The reality is that people are scared of losing things, which is why they may cling on to that dress that they wore once. While it might not seem rational, the pain of losing something resonates strongly with many–especially if they have formed sentimental attachments with things over the years.
Perhaps this could be the prom dress that you wore or that expensive outfit you treated yourself to when you got that promotion you had been hoping to get for a long time.
Have you ever wondered why retailers offer those big bags or baskets to help you whilst you are shopping? Of course, it helps you to better carry whatever it is you are hoping to buy. But let’s be honest–more than likely, you ended up going to the store to purchase one thing but ended up leaving with additional items.
The retailers do this from the psychology of shopping standpoint that once someone holds something and in particular, for a longer period, they will feel more tied to it and not want to “lose” it. And this will, of course, encourage them to make those spur-of-the-moment purchases.
People create an untruthful perception of themselves, which is another aspect of the psychology of shopping. They envision themselves as being a certain way or perhaps, having a certain lifestyle that would then facilitate their purchase.
One of the popular reasons that people do this is because of wanting to lose weight. I once knew of someone who was trying to shed some pounds. As a way of motivating herself, she went out and purchased some very costly designer jeans that were two sizes too small (which was her targeted size). Unfortunately, she was never able to lose the weight in the way that she had hoped and so, the jeans remained unworn. And to the best of my knowledge, years later, they are probably still in her wardrobe.
This is a major reason why that outfit was only ever worn once or even never at all. People make impulse purchases, especially if the item is on sale, despite not being fully sure about it. They convince themselves that it would be suitable for their needs, yet an appropriate time to use it rarely manifests.
Consumer psychologist and researcher, Kit Yarrow, who has long studied the psychology of shopping explained,
“It’s a classic example of something called choice-support cognitive bias, in which we ignore information that doesn’t support our desires. For example, one shopper I interviewed named Karen described an emerald green silk blouse she purchased as “so luscious to the touch.” That’s the good part. The not-quite-right part is that it doesn’t go with anything in her wardrobe, and it’s a bit snug. But it was on sale at 80% off, and that sealed the deal. “I missed the return window,” Karen said. “I was so determined to make that blouse work.” Ultimately, though, the blouse didn’t work and has never been worn.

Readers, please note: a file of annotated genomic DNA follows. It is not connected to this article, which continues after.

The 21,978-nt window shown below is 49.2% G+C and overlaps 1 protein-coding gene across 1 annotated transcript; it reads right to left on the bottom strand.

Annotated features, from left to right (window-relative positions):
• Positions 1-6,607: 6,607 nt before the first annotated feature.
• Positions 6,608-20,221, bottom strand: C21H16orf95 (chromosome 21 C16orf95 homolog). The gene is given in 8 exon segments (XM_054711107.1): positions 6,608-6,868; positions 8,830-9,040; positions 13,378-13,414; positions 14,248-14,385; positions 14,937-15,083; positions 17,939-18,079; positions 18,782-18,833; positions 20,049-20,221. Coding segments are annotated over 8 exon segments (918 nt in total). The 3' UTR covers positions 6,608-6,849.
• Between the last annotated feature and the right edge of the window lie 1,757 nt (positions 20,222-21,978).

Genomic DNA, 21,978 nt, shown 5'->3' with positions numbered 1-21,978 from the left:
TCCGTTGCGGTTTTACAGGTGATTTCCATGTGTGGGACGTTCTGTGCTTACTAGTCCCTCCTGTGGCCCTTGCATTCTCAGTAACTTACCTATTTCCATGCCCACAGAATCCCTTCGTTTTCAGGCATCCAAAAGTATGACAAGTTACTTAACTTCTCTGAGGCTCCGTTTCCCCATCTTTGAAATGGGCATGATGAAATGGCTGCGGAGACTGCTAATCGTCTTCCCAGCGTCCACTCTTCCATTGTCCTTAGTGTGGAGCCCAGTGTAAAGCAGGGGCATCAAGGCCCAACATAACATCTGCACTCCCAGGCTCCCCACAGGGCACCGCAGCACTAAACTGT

“Similarly, Jasmine purchased sky-high Prada heels that squeak a bit and are uncomfortable. She’s not convinced that they were a bad purchase even though she’s had them for more than a year and hasn’t worn them yet. “They’re Prada!” she said. “My only pair. They were 75% off! I’m waiting for someplace to go where I don’t have to walk.”
How To Remain Rational
It is difficult when you hold on to something you really love or that you may have formed an emotional connection to. It may feel painful to let go of items like those. But, it maybe isn’t as hard as you think.
There are many techniques to help you learn to de-clutter. One of the most popular ones moving across the globe right now is the KonMari method, which teaches people how to let go of things they no longer need. It abides by the question “Does it spark joy?” If the answer is “no” then it states that it should be easier to part with those items. Its creator, Marie Kondo, however, does not completely condemn the sentimental attachments people form with their possessions, saying:
“These are the types of things you should boldly hold on to. If you can say without a doubt, ‘I really like this!’ no matter what anyone else says, and if you like yourself for having it, then ignore what other people think.”
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* Article originally featured in SilkRoll